Chatbots: Implications of the Next Medium

The next communication boom is about to hit connected devices, and chatbot developers are lighting the fuse. Once “AI” breaks Alan Turing’s test, the father of computation might acquire God-like status in our pantheon of legendary inventors. Mechanized conversation will permeate the internet and we will see the results of Turing’s test for human-like robot interaction utilized by each new generation of internet users.

The biographical film “The Imitation Game” was released in 2014 with a major budget of 14 million dollars, with actor Benedict Cumberbatch cast as Alan Turing during the inventor’s creation of what many argue was the first machine “AI.” Alan Turing also played a role in the recent sci-fi hit, “Ex Machina,” in which a “post-Turing” robot interacts with a test wielding human computer programmer.

These mainstream introductions, as well as the recent explosion of chatbot popularity, have introduced a new mainstream standard of judging robots by their words. We are now in an age of calculated conversation, in which a human’s first priority in successfully utilizing a robot will be first to judge how the robot compares to a genuine human interaction.

Apple’s Siri and Amazon’s Alexa are rudimentary examples of computer companions for human conversation. Users still have to conform to the limited commands of the robots they interact with, and we are still fairly sure when we’re speaking to a robot or a human. There is still much friction between robot and human, but not for long.

Chatbot developers utilize the Turing Test daily. For them, it is still obvious who is a robot and who is human, mostly. Soon, however, it will be almost impossible to tell who is a robot and who is a human.

The dropping of patents, availability of research and advanced language and machine-learning technology, and continual advances in data analysis will make short work of our current stone-age of mechanical conversations. The day we need professional Blade Runner-esque Turing Testers that determine if someone is human or robot might be tomorrow.

This all goes to say that the ability to administer the Turing Test is quickly becoming an essential skill in our society as we grow more reliant on robots. It is perhaps as important to the future of communication as developing an ear for melody and rhythm is for a musician.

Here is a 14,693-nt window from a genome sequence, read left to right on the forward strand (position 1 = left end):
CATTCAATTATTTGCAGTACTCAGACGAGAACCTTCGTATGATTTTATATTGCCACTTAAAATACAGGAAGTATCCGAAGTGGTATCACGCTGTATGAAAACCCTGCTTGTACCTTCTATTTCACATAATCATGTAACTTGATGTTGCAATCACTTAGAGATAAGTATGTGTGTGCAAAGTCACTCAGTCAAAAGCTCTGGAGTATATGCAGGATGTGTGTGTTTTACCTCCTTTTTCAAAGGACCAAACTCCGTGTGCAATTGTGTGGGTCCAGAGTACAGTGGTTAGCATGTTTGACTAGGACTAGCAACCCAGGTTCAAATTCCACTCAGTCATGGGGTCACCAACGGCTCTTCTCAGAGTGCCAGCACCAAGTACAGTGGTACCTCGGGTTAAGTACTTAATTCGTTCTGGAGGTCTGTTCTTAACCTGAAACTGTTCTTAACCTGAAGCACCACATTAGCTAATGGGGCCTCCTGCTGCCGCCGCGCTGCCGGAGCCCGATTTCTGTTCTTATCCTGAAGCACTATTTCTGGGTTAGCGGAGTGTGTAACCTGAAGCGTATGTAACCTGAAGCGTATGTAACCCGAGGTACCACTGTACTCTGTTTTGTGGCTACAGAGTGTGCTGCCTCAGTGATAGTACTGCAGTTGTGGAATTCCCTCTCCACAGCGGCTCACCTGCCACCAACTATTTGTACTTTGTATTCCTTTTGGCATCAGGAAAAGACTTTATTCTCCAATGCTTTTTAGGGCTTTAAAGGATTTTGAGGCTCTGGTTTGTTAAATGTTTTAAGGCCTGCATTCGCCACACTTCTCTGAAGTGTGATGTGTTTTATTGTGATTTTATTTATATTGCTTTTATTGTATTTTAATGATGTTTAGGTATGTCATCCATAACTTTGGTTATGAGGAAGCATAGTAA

Once AI develops structurally and emotionally enough to parallel and sympathize with human expression, it will be a new era of information distribution we are all waiting for. There have been many speculations as to what effect that might have on humanity.

A good place to begin speculation on the impact of complex and widespread interaction with artificial intelligence is with Marshall McLuhan, who first coined the phrase, “The medium is the message.”

McLuhan asserted that a new medium will be a new way of producing current mediums. So, a painting is made from paints which is made from colored dyes, and a photograph of the painting can be stored in data and expressed to digital communities via the internet. Each medium reproduces the last. As a new popular medium, chatbots can express the photo of the painting on command, or they can select from a range of photos of depending on an emotional or intellectual reading of its user’s request, depending on how strong the AI is. Chatbots are an ultimate medium to organize all mediums: one message is all it takes to receive the content of other mediums in a unique method of organization.

Chatbots have a librarian’s capability of curating and distributing a huge number of mediums according to the user’s input, and they can do so very quickly from the palm of your hand. What changes in humanity will this new leap in the organization of mediums usher in? If the internet made us smarter but lazier, how will we react to automated assistants that find information for us? As AI becomes stronger and the organizational and distributive capabilities of robots are matched with the power of reading emotional cues, how will this shape how we interact with things like art?

McLuhan’s ideas have been expanded upon, but his essential rules for a medium are still a very enriching exercise for realizing the potential for the new medium of AI services. Some for the medium of automated assistants are included below each of McLuhan’s four rules:

Question One: What does the medium of “AI assistance” enhance as it grows stronger?

  • Automatic information distribution and organization
  • Constant, free, and more powerful information gathering processes

Question Two: What do AI services make obsolete?

  • Human manning of calculable tasks
  • Human work of organizing collections of information

Question Three: What do AI services retrieve that have been obsolesced earlier?

  • Efficient directory services (phonebooks, encyclopedias) without the need to speak with a human operator or use a search engine

Question Four: What does the medium flip into when pushed to extremes?

  • The robotic manipulation many fear-mongers point out would occur when a robot’s self-priorities would overtake human priorities.
  • A rigid command system would freeze interactions with overreactions to command failures, or negative feedback to be administered by the bot may be too strong without the flexible judgement and reasoning that human empathy provides (excessively functional AI).

These implications may be extreme, but they are only guidelines for where to head with our new technology until we find the point to best reign it in. Utilizing McLuhan’s theory of medium creation is a useful lens to see through to the post-Turing Test world of computational conversation.